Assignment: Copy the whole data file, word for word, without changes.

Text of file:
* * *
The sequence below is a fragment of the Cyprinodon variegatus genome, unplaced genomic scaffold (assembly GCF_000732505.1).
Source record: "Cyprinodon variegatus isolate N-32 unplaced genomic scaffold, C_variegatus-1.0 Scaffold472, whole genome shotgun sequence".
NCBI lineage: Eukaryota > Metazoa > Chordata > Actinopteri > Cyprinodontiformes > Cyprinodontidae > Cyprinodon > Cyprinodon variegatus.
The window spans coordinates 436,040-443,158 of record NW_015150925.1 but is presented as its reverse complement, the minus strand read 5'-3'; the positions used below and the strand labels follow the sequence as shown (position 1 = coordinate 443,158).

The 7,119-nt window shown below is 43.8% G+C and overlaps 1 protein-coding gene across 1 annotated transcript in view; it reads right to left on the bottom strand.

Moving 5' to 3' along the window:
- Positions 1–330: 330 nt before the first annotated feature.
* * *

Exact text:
The sequence below is a fragment of the Cyprinodon variegatus genome, unplaced genomic scaffold (assembly GCF_000732505.1).
Source record: "Cyprinodon variegatus isolate N-32 unplaced genomic scaffold, C_variegatus-1.0 Scaffold472, whole genome shotgun sequence".
NCBI lineage: Eukaryota > Metazoa > Chordata > Actinopteri > Cyprinodontiformes > Cyprinodontidae > Cyprinodon > Cyprinodon variegatus.
The window spans coordinates 436,040-443,158 of record NW_015150925.1 but is presented as its reverse complement, the minus strand read 5'-3'; the positions used below and the strand labels follow the sequence as shown (position 1 = coordinate 443,158).

The 7,119-nt window shown below is 43.8% G+C and overlaps 1 protein-coding gene across 1 annotated transcript in view; it reads right to left on the bottom strand.

Moving 5' to 3' along the window:
- Positions 1–330: 330 nt before the first annotated feature.